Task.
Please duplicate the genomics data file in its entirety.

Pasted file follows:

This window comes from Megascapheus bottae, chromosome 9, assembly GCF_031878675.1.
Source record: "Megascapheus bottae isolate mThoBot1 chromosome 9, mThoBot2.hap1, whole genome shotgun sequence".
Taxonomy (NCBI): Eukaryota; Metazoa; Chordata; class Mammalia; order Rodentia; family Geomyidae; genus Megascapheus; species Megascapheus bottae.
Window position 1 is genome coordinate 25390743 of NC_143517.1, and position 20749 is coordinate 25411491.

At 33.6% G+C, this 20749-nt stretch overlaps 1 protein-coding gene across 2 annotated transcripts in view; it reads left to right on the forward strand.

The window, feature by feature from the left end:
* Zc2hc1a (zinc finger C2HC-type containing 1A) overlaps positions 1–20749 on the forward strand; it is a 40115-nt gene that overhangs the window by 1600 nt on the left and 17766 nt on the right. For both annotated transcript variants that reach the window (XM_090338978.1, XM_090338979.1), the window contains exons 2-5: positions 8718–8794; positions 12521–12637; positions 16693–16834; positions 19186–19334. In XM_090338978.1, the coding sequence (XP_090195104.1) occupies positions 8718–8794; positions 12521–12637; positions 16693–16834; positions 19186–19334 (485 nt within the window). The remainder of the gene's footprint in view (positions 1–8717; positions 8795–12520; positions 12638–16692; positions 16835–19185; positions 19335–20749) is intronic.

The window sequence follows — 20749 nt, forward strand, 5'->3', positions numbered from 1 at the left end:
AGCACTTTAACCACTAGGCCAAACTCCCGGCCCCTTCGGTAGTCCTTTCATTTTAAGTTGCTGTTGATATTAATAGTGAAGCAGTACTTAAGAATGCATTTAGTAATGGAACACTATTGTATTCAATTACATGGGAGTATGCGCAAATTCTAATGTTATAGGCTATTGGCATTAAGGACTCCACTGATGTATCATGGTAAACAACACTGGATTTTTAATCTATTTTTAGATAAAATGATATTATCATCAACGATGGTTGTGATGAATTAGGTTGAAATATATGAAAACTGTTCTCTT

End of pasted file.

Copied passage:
This window comes from Megascapheus bottae, chromosome 9, assembly GCF_031878675.1.
Source record: "Megascapheus bottae isolate mThoBot1 chromosome 9, mThoBot2.hap1, whole genome shotgun sequence".
Taxonomy (NCBI): Eukaryota; Metazoa; Chordata; class Mammalia; order Rodentia; family Geomyidae; genus Megascapheus; species Megascapheus bottae.
Window position 1 is genome coordinate 25390743 of NC_143517.1, and position 20749 is coordinate 25411491.

At 33.6% G+C, this 20749-nt stretch overlaps 1 protein-coding gene across 2 annotated transcripts in view; it reads left to right on the forward strand.

The window, feature by feature from the left end:
* Zc2hc1a (zinc finger C2HC-type containing 1A) overlaps positions 1–20749 on the forward strand; it is a 40115-nt gene that overhangs the window by 1600 nt on the left and 17766 nt on the right. For both annotated transcript variants that reach the window (XM_090338978.1, XM_090338979.1), the window contains exons 2-5: positions 8718–8794; positions 12521–12637; positions 16693–16834; positions 19186–19334. In XM_090338978.1, the coding sequence (XP_090195104.1) occupies positions 8718–8794; positions 12521–12637; positions 16693–16834; positions 19186–19334 (485 nt within the window). The remainder of the gene's footprint in view (positions 1–8717; positions 8795–12520; positions 12638–16692; positions 16835–19185; positions 19335–20749) is intronic.

The window sequence follows — 20749 nt, forward strand, 5'->3', positions numbered from 1 at the left end:
AGCACTTTAACCACTAGGCCAAACTCCCGGCCCCTTCGGTAGTCCTTTCATTTTAAGTTGCTGTTGATATTAATAGTGAAGCAGTACTTAAGAATGCATTTAGTAATGGAACACTATTGTATTCAATTACATGGGAGTATGCGCAAATTCTAATGTTATAGGCTATTGGCATTAAGGACTCCACTGATGTATCATGGTAAACAACACTGGATTTTTAATCTATTTTTAGATAAAATGATATTATCATCAACGATGGTTGTGATGAATTAGGTTGAAATATATGAAAACTGTTCTCTT